How to Use PGP Encryption & Sign Files
By Brian Richards
Updated September 28, 2017
The risk of losing confidential data worries many computer users, yet operating system and popular application solutions do not wholly solve the problem. Windows, for example, can encrypt whole disks or even folders, but the process for doing so is confusing and hard to understand. More importantly, the tools that are available for encrypting data do little to clearly present the problems and solutions of digital privacy. Phil Zimmermann wrote the software Pretty Good Privacy (PGP) with the intention of promoting awareness of privacy issues and making the job of encrypting and signing data files easy to accomplish.
Prepare to use PGP
Download and install PGP software from the International PGP Home Page. Follow the "download" link to choose a GNU Privacy Guard version appropriate for your operating system. Double-click on the installation file to install PGP on your computer.
Launch the PGP keys program to generate a key pair. Follow the "Key Generation Wizard," filling in your name and email address, and select a key pair size of 2048 bits. Select an appropriate key expiration date and a complex passphrase. When the wizard is complete, click on the check box to "Send my key to the root server now."
Distribute your public key to those with whom you would like to exchange encrypted messages and files. These people will need to have PGP installed on their computers, as well. In the PGPKeys application, right-click on the key with your name and select "copy." Open a new message in your email program, right-click in the message body and select "paste." The public key that others need to encrypt messages to you and decrypt message from you appears as text within the "key block."
Obtain public keys from those with whom you would like to exchange encrypted messages by requesting that they send you their keys via email or post their keys to a Web page.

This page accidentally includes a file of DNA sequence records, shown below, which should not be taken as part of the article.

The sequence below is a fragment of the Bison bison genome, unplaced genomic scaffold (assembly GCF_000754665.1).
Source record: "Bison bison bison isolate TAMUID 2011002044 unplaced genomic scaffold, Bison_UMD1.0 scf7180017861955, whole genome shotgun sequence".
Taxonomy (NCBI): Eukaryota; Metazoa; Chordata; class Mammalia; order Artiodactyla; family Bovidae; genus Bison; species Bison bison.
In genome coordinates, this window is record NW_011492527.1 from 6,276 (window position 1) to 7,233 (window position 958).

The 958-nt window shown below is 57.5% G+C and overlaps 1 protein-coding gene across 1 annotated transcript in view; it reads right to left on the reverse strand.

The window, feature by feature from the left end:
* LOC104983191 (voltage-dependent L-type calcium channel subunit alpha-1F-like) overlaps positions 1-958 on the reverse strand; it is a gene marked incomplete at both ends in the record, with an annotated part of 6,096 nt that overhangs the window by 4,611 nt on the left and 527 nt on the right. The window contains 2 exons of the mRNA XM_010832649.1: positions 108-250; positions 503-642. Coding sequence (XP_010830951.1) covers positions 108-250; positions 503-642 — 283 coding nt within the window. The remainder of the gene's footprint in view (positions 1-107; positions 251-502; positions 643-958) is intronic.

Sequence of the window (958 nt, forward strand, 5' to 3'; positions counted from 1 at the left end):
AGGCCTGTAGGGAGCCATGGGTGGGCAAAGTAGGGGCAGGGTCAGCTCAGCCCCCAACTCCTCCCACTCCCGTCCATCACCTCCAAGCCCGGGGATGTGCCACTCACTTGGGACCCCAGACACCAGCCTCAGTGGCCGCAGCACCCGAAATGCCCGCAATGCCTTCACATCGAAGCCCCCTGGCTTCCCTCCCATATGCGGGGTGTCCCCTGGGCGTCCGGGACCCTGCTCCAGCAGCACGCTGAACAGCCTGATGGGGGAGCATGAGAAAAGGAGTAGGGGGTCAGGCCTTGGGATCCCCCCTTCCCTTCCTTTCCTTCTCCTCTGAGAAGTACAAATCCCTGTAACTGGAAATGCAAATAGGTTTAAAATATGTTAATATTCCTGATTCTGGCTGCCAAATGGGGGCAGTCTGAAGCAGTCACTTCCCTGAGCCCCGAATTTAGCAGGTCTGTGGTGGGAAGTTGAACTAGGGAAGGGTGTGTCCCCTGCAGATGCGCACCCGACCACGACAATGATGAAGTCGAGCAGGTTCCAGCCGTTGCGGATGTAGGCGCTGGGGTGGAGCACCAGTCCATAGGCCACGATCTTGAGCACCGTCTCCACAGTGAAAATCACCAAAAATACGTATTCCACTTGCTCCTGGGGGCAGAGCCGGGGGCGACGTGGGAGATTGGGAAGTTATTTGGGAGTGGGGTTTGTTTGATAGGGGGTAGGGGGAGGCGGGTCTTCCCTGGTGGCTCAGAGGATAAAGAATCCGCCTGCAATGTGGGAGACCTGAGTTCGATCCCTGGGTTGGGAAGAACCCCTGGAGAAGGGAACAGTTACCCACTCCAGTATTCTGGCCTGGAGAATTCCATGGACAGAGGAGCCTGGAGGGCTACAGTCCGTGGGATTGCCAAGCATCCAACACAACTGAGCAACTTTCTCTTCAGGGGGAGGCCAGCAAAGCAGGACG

Send encrypted messages
Create a new email message by launching your email program, selecting new message and entering message text in the message body.
Click within the message body to ensure that the cursor is visible, and right-click on the PGPtray icon in your system tray. Select "Current Window" and "Encrypt & Sign."
From the PGPkeys window that has been launched, select the key for the intended recipient of the message and click "OK." Enter the passphrase for your key and click "OK." The message text should be converted to a "PGP MESSAGE" block.
Create and save a file to be encrypted, such as a word processing document or a spreadsheet.
Launch the PGPTools application from the PGP Program Files folder.
Click on the "Encrypt' button and select your file.
From the PGP-Key Selection Dialog choose a recipient and click on "OK."
Note that the download link in References points to an older version of PGP. This version is freeware, whereas the latest version requires a license fee. Alternatively, PGP also distributes a free version called Gnu PGP (GPG), although this version is slightly more difficult to use.
Based in Pittsburgh, Brian Richards has been writing instructional guides and content for college courses since 1998. His courses are used by Penn State University and Westwood College. He holds a Master of Science in instructional technology from Bloomsburg University, and is pursuing a second in information security at Carnegie Mellon University.